John C. Smith

Templar. - Poem by John C. Smith

Stone buildings around a courtyard.
Cobblestones beneath my feet.
Black studded oaken doorways,
flickering torches; window grilles.
The changing of the guards, and
the whistling of the wind
around the cells beneath.
All this I see and hear before they come.

I steel myself at their footsteps
in case- - - - - - .
But no! I will not disgrace myself,
or any that I love.
I will stay true to my beliefs.
They come; with jangling keys
and clanging doors,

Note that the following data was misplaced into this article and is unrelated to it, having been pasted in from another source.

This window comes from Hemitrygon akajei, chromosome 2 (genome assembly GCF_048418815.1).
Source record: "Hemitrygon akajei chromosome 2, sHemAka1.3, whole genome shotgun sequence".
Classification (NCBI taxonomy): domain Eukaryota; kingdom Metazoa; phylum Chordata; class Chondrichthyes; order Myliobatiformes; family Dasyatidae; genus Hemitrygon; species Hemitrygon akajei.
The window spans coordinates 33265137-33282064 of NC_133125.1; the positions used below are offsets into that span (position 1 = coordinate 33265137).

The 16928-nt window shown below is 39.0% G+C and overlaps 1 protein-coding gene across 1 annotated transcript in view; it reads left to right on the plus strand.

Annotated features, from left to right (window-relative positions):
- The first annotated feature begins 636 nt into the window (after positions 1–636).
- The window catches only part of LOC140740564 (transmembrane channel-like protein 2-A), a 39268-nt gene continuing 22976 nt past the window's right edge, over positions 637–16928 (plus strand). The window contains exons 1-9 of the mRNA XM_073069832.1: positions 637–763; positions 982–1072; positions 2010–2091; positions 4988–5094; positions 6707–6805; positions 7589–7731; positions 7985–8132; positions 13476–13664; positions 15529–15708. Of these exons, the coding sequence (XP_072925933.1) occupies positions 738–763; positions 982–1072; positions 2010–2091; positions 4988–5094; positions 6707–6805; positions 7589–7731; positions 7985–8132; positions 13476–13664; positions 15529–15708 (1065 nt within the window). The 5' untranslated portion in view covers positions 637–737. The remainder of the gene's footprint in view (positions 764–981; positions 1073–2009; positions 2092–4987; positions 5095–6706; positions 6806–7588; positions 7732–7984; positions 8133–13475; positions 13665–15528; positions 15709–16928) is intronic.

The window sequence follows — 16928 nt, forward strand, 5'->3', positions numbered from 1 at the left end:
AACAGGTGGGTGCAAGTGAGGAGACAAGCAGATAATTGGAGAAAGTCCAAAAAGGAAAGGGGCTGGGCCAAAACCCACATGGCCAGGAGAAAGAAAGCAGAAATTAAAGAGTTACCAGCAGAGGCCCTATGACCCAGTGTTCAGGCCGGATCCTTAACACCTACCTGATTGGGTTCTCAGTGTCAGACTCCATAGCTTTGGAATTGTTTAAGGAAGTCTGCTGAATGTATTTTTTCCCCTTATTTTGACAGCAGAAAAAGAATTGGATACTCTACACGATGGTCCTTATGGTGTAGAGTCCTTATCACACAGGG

marching feet and chanting priests.
We walk along the shadowed way,
until we reach the light of day.
Cheering crowds, like dogs at bay
are silenced;
I halt at the sight of the pyre;
but prodded, I proceed.
Then tied hand and foot
amongst the faggots
I await the smell of smoke.
And in the silence that ensues
the crackling of the wood is loud;
and I see the faces
of the crowd
through the orange flames.

Topic(s) of this poem: philosophical

Poet's Notes about The Poem

The destructon of the Templars by the Frencch king and the Poe of the time was swift and merciless. It took place on October the thirteenth which is the reason some say we reard thirteen as being an unlucy number today.

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Poem Submitted: Thursday, June 15, 2017

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